Community Assessment: Identifying and Responding to Local Ministry Opportunities

I am currently engaged with a group of Northshore churches to assist them in establishing greater effectiveness in sharing the gospel in their community. I call it “adding another leg to their evangelism stool.” It is true that some churches continue to carry on “business as usual” by doing church the same way it may have been done 50 years ago… That is, “They (the community) know when we have church and they are welcome to drop in and hear the gospel.”

We must keep before us the primacy of the task of the church. That task is to share the gospel message, the good news of Jesus Christ, with a lost and dying world. Long gone are the days (if they really ever existed) when the lost community would venture into the doors of the church on Sunday morning to hear the gospel. I love gospel preaching but we may be dealing with a sad truth that preaching the gospel message on Sunday in our church may be no more than the preacher “singing to the choir.” The redeemed love but do not need the gospel… they need discipleship. The lost need to hear the gospel but they do not and will not hear the gospel from a church with a one-legged evangelism stool. This is one reason I love COMMUNITY ASSESSMENT.

As I work with these churches and as I teach a class of seminarians later this month about community assessment, I begin by saying that Community Assessment is a most effective “first step” when a church has made the decision to be intentional in touching their community with the gospel. Community Assessment gets the church outside the four walls and takes the gospel into the community where it is so desperately needed.

Paul was a Community Assessor. Acts 16-17 shows the methods Paul used as he traveled… and especially, in this case, to Athens. We note very specifically in 17:23, that before Paul began his work in Athens that he LOOKED CAREFULLY (niv). We may also note that in 17:16 Paul was DEEPLY DISTRESSED (niv) or PROVOKED (nasb). These are noteworthy comments in that Paul was a seasoned traveler and had probably seen it all. Yet he takes time to acquaint himself with this new stop on his missionary way. Finally, we see Paul engage three groups in Athens.. The synagogue (as was his practice), the marketplace, and the academy. He even takes heed of their monument to “the unknown god” and allows that to become a platform for sharing.

I encourage churches to conduct a Community Assessment. Community Assessment is a ministry tool that helps churches to discover strengths & weaknesses, strategic resources & partnerships, and needs & opportunities that exist in the community. Community Assessment provides a current point-in-time, information-filled snapshot of the community, enabling the church to make a gospel response to the needs expressed by the community.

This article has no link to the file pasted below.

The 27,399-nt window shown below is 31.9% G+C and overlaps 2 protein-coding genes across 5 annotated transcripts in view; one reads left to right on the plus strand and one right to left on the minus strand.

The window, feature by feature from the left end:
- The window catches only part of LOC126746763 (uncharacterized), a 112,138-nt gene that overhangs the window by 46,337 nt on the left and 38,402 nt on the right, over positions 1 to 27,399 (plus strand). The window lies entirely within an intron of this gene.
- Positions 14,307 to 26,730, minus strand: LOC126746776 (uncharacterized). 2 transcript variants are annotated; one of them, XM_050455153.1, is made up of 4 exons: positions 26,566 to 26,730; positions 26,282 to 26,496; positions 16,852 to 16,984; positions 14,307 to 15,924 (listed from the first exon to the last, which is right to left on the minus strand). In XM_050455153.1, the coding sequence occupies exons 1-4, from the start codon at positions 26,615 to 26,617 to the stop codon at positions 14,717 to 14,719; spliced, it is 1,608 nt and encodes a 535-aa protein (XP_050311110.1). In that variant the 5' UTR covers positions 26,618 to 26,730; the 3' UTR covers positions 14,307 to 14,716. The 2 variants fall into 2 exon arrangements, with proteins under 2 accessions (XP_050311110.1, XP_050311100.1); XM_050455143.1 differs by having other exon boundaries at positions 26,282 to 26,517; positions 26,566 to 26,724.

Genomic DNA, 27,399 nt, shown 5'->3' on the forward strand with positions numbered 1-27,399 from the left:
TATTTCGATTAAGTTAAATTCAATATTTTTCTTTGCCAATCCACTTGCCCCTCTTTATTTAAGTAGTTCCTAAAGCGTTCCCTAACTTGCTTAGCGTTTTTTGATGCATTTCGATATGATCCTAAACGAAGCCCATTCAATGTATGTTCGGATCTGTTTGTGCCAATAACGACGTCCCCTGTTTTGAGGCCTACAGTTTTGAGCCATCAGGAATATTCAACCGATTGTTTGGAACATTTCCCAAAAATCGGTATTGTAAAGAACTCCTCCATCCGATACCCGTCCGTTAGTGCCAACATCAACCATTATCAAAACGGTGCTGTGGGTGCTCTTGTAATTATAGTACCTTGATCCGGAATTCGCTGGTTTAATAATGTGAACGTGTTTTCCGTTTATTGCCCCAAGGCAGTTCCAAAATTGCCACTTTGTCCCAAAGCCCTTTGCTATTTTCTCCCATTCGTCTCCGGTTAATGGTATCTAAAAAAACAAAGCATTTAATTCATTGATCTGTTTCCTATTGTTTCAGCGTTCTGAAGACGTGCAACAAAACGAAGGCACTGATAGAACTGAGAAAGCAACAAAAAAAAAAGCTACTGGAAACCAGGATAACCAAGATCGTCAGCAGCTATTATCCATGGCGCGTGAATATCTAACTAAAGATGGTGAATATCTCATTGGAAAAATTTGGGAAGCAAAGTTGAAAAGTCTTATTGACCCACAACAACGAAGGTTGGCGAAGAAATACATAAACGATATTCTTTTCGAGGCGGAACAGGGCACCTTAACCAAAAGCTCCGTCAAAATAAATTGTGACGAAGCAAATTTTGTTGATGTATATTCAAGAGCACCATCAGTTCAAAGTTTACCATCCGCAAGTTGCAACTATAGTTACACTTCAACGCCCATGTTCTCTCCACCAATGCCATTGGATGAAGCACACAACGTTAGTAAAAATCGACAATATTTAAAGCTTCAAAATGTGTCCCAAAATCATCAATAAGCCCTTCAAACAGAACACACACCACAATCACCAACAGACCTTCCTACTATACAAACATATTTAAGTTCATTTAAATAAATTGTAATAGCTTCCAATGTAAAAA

Comment Assessment is to place the church squarely in the intersection of human need and Kingdom response. It is Kingdom action, changed lives through personal redemption. It is face-to-face interaction with community lostness. Community Assessment is about the ultimate bottom line, eternity.

Church planter, Bob Logan, said, “Few unchurched people are looking for a church. What they are looking for is relief from their pain. If we can become aware of and understand what that pain is, think creatively about ways to relieve it, and then demonstrate unconditional love, we will have come a long way toward the goal of reconciling them to God.” Bob Logan must be a Communiry Assessor!

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About tcbo

Tobey Pitman is a retired career missionary, currently serving as a Pastor in Greater New Orleans on the northern rim of Lake Pontchartrain. Tobey currently assists churches to understand the needs of their community and to develop ministries that specifically touch local needs. Tobey is a CISM-trained and certified chaplain serving as a volunteer Chaplain for his local community hospital and local police department. He is appointed as the Faith-based Liaison of the St. Tammany Parish Local Emergency Planning Commission (LEPC) and the Emergency Operations Center (EOC). Additionally he serves as a Chaplain for the Coroner's Office in his Parish. In these roles, he assists in emergency planning and response implementation by directing faith resources into areas of local need during times of emergency and personal trauma. Prior to his service with NSBA, Tobey served for 32 years with the Home Mission Board/North American Mission Board. He worked in Downtown New Orleans and served the broad range of needs that existed among the homeless and addicted people living on the streets of the French Quarter, the CBD, and Downtown New Orleans. This ministry included directing the largest homeless shelter in Louisiana with a capacity of 250. The Brantley Center also offered many kinds of compassion ministries that touched physical needs and provided an average of 600 meals per day. The ministries of the Center included an intensive, long-term therapeutic community for men and women who desired to break free from addictive and debilitating lifestyles. He also developed a church for homeless people called Second Chance Fellowship. Tobey is a native Texan. He is a graduate of Howard Payne University and has earned masters and doctoral degrees from New Orleans Baptist Theological Seminary. Tobey is married to Cathy. They have two sons, two daughters through marriage and six grandchildren.
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One Response to Community Assessment: Identifying and Responding to Local Ministry Opportunities

  1. Pingback: The Top Blog Posts of the Week | SBC Today

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